A Lot or a Little?
What you will—and won't—find in this book.
Between the horror and the humor, there's not much room for learning, but readers will pick up a cartoonishly exaggerated bit of rural Wisconsin color.
For good or ill, there's more to people than you might think. As Kippy navigates a world in which any of the people she's known from birth might be a killer, many people she can't stand turn out to have a good side. Examples of small-town rallying around a cause go to absurdly destructive extremes in the story, but there's also an appreciation for the sense of connection.
Positive Role Models
Kippy, a good student dealing with the normal hassles of small-town teen life, her mother's recent death, and the awkwardness of being a late bloomer, gets points for determination and creative thinking in trying to solve a murder. She also drinks beer, routinely lies to her dad about where she is and what she's doing, lies to other people, and burglarizes a house. Adult characters, for the most part, are complete no-hopers, from Kippy's school-counselor father who calls her "pimple" and "chocolate butt" to the lawyer who was having an affair with the victim. They're usually well-intentioned, even when doing wildly inappropriate things like packing Kippy off to a mental hospital. Ruth's brother Davey, who becomes Kippy's love interest, is either a hero or a coward, depending on your point of view, because of the way he got himself home for his sister's funeral.
Violence & Scariness
It's part of the genre, but violence -- against people and animals -- is pretty much off the chart and wallowed in, from gruesome murder to involuntary confinement in mental hospitals. For example, the murdered teen's bereaved brother, speaking at her funeral, says, "She probably had to watch her killer take out that needle and thread. They only dropped her from the tree after the fact -- after she'd already suffocated on her own teeth and bile and straw. Then they did her like a buck from a basketball hoop."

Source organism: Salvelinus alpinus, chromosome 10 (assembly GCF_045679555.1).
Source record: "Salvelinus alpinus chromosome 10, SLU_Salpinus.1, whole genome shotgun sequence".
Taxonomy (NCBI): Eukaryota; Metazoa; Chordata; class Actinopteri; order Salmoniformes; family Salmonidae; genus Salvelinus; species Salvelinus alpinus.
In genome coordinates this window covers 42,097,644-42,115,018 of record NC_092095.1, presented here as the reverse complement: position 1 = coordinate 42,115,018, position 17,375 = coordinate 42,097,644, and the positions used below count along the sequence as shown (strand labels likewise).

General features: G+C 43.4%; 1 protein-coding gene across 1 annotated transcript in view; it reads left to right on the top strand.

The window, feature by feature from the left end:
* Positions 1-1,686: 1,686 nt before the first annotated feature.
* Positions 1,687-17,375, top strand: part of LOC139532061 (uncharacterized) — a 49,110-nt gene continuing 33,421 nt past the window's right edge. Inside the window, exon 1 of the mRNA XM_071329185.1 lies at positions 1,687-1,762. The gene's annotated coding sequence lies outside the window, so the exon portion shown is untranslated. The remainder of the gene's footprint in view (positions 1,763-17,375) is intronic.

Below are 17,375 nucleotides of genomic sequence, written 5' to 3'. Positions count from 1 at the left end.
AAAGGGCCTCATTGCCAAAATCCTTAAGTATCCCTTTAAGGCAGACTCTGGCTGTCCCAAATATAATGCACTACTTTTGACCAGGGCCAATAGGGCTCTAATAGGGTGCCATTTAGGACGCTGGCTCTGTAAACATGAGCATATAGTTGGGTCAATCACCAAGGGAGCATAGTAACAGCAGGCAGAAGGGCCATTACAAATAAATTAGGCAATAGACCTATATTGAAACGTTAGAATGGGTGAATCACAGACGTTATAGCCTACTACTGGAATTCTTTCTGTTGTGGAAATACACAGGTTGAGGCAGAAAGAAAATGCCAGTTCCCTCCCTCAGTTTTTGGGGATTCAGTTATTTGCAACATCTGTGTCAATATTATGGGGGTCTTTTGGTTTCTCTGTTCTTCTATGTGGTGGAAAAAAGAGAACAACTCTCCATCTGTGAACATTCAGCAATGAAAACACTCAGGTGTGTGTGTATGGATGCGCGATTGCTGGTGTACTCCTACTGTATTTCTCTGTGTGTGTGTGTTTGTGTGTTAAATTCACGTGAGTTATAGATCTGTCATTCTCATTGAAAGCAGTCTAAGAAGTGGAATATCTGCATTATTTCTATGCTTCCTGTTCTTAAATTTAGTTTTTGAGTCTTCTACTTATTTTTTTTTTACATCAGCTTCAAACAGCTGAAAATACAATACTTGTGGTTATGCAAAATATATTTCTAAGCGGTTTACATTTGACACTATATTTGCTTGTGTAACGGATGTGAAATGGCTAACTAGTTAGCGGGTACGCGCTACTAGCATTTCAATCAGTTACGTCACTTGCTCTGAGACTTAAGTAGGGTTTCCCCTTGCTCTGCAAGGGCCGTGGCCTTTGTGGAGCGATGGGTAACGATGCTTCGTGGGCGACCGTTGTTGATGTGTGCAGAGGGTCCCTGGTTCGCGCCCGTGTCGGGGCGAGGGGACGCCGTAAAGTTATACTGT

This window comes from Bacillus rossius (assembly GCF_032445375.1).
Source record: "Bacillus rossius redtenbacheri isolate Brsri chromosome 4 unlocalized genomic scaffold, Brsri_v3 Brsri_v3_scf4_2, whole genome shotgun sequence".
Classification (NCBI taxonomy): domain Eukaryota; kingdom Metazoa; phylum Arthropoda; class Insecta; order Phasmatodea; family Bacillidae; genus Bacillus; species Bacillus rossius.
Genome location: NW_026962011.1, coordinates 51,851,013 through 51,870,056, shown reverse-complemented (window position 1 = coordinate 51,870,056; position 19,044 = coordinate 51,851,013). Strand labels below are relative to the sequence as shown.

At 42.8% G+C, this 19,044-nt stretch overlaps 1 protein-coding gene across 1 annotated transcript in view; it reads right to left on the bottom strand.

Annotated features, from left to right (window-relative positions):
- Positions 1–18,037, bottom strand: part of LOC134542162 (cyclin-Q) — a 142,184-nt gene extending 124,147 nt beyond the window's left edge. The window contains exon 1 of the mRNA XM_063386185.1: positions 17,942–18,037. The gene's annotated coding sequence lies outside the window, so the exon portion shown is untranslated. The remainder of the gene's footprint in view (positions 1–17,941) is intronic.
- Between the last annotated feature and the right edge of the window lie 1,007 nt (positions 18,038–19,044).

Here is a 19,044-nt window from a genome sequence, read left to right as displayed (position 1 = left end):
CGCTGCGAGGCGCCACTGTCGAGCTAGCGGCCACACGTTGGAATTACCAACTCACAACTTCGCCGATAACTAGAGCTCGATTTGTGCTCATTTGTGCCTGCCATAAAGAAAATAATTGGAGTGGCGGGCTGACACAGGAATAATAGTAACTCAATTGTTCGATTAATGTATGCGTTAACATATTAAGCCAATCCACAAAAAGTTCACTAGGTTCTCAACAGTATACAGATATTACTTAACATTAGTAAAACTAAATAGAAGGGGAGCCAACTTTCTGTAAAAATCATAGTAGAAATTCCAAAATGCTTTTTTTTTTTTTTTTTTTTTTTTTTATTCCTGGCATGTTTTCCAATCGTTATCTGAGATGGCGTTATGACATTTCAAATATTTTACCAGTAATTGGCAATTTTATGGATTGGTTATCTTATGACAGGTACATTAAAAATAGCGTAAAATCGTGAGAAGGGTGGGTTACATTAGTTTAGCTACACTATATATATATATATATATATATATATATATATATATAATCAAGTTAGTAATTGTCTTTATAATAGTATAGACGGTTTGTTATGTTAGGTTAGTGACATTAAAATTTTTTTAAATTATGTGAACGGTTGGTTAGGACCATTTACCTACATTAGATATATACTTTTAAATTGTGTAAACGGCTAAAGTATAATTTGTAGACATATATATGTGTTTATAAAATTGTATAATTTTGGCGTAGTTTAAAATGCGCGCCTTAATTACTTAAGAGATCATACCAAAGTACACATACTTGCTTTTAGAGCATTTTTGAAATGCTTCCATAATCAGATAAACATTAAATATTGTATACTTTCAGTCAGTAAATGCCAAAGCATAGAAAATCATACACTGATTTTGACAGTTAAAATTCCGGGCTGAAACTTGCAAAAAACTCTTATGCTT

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Sex, Romance & Nudity
The sexually active murder victim's diary rates the penis size of her boyfriend and the middle-aged guy she's cheating on him with. The boyfriend preys on female students for sexual services, especially oral sex. A classmate is said to have had sex with every male in town. Narrator Kippy has a comically intense, awkward makeout scene with her new love interest.
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"F--k," "s--t," "piss," "ass," "dick," and other crude language appear on many, many pages.
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Products & Purchases
Narrator Kippy hero-worships news anchor Diane Sawyer. One scene includes references to The Shawshank Redemption. Commercial products get frequent mentions (Subaru, Jell-O, Milwaukee's Best, M&M's), not always in a positive context, as part of the scene-setting.
Drinking, Drugs & Smoking
One young adult character gets drunk on beer; in another scene he and Kippy drink together. When Kippy is sent to a mental hospital, she and the other patients are kept in a drugged stupor. References to other teens having marijuana.
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Parents Need to Know
Parents need to know that No One Else Can Have You mixes humor, horror, sex, small-town strangeness, and teen angst in a violent but funny brew. The story opens with the grotesque murder of a teenage girl in small-town Wisconsin and frequently rehashes the gory details with gusto. As the victim's BFF tries to find the killer, she uncovers a raft of sleazy secrets the locals would rather keep buried. She also lies to her dad and other adults, burgles a house, and commits other questionable acts in her quest for the truth -- and also attracts the killer's interest. Teen and adult characters seem to be constantly having sex with one another; the murder victim was especially interested in the penis size of her various partners. Some underage drinking and drunkenness; creepy mental-hospital scenes with mind-altering drugs; abundant crude language.
Is It Any Good?
NO ONE ELSE CAN HAVE YOU is a bit of a kitchen-sink combo that's not for the faint of heart, but fans of gruesome absurdity (think Fargo) will love it. It mixes murder mystery, broad regional comedy, and sexed-up high school life with all the trappings of the horror genre (from gore, violence, and creepy mental hospitals to teens making ill-advised moves). Many teens will relate to Kippy's out-of-place feelings, her determination, and her creative-thinking skills as she tries to make sense of who her late friend was, whether they were really friends at all, and why she's so determined to find the killer anyway.
Did we miss something on diversity?
Research shows a connection between kids' healthy self-esteem and positive portrayals in media. That's why we've added a new "Diverse Representations" section to our reviews that will be rolling out on an ongoing basis. You can help us help kids by suggesting a diversity update.